It’s unclear whom the new Cayton Children’s Museum in Santa Monica is designed to please more: the kids who will roam its 21,000 square feet of colorful interactive exhibits or the parents who will not have to hiss, “I told you to please stop touching that” for the seven-millionth time.
Because unlike traditional museums, children’s museums are meant to be “played with, broken, destroyed, replaced and revised,” says Cayton CEO and founder Esther Netter.
Netter, an enthusiastic grandmother of four, is standing at the entrance of the museum before the June 30 grand opening. It’s on the third floor of Santa Monica Place, the open-air mall that Netter prefers to call an “urban center,” which looks out over the bustling Third Street Promenade and is just a few blocks from the beach.
It’s the kind of warm and fuzzy, sun-drenched morning that makes people on the East Coast curse Southern California, and Netter smiles in the golden light before stepping inside where construction is in full swing.
Tattooed fabricators in jeans and T-shirts stand on ladders weaving the museum’s Courage Climber — essentially a sculpted rope mezzanine that serves as the de-facto second floor for the museum. Created by Bay Area exhibit designers Scientific Art Studio (the same people who built the popular playground climber at the San Francisco Zoo), the Courage Climber is a massive rope walk for children of various sizes and abilities. It is the museum’s pièce de résistance, and it’s easy to imagine a day when children go rogue and declare they’re never going to leave the sky.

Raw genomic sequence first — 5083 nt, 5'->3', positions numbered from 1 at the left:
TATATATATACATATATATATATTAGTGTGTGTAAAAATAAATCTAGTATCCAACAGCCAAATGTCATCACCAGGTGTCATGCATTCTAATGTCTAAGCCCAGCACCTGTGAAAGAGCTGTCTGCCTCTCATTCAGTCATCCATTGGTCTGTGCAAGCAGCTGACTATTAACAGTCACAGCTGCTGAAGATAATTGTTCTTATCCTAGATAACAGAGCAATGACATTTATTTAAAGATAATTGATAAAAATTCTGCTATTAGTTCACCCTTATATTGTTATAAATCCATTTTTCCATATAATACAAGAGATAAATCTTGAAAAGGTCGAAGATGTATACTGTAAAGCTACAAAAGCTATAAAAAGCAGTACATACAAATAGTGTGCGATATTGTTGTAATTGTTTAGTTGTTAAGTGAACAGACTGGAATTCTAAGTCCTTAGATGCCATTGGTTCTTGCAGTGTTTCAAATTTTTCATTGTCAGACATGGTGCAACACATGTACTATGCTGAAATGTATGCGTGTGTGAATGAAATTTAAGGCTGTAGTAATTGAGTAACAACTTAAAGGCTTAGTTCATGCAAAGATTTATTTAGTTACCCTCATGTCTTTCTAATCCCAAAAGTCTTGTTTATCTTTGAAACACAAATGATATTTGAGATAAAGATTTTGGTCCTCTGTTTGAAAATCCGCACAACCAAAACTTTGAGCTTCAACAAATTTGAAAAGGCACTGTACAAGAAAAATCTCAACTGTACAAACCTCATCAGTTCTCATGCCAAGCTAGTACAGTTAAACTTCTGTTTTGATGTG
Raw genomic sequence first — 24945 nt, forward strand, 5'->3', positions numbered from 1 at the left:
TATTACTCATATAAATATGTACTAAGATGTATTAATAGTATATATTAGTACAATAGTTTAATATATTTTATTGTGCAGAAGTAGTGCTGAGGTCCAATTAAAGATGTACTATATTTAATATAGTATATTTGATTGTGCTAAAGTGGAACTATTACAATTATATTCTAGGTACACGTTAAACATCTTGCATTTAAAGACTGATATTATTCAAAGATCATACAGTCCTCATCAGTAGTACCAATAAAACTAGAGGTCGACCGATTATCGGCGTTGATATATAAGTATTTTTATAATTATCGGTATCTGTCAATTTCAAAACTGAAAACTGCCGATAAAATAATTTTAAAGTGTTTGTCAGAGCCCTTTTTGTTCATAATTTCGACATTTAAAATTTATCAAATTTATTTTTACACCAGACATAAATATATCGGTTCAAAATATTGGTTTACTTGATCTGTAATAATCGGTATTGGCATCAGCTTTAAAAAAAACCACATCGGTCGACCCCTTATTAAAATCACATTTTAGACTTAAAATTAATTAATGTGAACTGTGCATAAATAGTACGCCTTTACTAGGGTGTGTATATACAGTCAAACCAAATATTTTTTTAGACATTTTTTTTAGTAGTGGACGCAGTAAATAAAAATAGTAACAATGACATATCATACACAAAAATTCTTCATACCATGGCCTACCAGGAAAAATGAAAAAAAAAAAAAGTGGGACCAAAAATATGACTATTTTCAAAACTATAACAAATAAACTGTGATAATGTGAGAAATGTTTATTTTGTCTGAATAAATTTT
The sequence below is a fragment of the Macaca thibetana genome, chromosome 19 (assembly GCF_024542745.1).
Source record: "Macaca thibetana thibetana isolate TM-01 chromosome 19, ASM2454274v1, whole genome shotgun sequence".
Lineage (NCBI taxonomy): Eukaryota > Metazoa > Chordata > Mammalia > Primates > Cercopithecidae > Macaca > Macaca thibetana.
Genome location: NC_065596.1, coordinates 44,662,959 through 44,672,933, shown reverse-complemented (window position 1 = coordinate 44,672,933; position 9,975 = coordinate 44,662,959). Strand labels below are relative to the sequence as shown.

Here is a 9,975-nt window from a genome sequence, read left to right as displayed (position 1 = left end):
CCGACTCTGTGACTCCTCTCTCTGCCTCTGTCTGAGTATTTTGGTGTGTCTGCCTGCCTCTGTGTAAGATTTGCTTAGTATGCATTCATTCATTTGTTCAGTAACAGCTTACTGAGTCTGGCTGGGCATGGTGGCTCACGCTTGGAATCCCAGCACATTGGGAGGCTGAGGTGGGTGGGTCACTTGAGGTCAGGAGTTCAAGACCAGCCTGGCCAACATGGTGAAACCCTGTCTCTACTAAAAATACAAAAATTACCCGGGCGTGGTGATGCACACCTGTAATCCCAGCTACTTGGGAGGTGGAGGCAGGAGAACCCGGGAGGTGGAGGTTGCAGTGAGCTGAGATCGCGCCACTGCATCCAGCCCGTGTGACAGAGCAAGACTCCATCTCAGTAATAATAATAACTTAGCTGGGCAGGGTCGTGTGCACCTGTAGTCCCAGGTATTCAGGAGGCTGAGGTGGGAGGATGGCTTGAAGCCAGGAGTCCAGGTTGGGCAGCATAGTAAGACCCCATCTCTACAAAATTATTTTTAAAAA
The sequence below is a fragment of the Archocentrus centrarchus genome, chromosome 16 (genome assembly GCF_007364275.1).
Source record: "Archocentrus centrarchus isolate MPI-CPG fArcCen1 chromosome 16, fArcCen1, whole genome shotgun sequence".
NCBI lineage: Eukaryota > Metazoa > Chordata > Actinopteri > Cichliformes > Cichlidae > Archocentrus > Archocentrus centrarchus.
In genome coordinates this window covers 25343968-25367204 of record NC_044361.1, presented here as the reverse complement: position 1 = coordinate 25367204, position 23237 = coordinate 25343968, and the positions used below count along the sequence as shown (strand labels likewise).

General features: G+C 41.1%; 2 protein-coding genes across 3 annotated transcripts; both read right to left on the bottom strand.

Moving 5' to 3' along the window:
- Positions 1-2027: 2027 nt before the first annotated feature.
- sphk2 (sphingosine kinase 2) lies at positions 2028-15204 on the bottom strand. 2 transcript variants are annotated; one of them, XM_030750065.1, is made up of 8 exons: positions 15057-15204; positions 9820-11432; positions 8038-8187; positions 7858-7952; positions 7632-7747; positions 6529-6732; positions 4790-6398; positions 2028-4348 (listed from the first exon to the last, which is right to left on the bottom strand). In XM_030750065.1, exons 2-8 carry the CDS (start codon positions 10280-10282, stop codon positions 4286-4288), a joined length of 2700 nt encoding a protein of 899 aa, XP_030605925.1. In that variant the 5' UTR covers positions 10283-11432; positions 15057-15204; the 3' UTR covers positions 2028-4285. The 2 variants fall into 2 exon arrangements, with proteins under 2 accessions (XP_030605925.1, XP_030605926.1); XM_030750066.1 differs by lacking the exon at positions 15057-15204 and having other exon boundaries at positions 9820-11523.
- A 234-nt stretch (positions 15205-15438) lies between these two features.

“A children’s museum design is meant to flip the way the world works,” Netter says. “You cross our threshold, and kids decide where to go. Nowhere else in the world do kids decide.”
But what exactly is the mission of a modern children’s museum? At a time when society feels like it’s fracturing and the culture is dividing, Cayton organizers see their museum as a place for children — and their parents — to find connection.
Cayton is not only a gathering space for families of various economic backgrounds, races, religions and ethnicities. It’s also meant to be a sort of children’s utopia — a place to learn, explore and practice skills that could lead to success and happiness in adult life.
“This is a place,” Netter says, “to practice being human.”
Beneath the rainbow-colored climbing nets, she says, lurks a profound environment — one where a message of tolerance, love and the art of sharing flows throughout the space, from the “nursing and nurture room” to the theater to the costume closets to the wishing wall.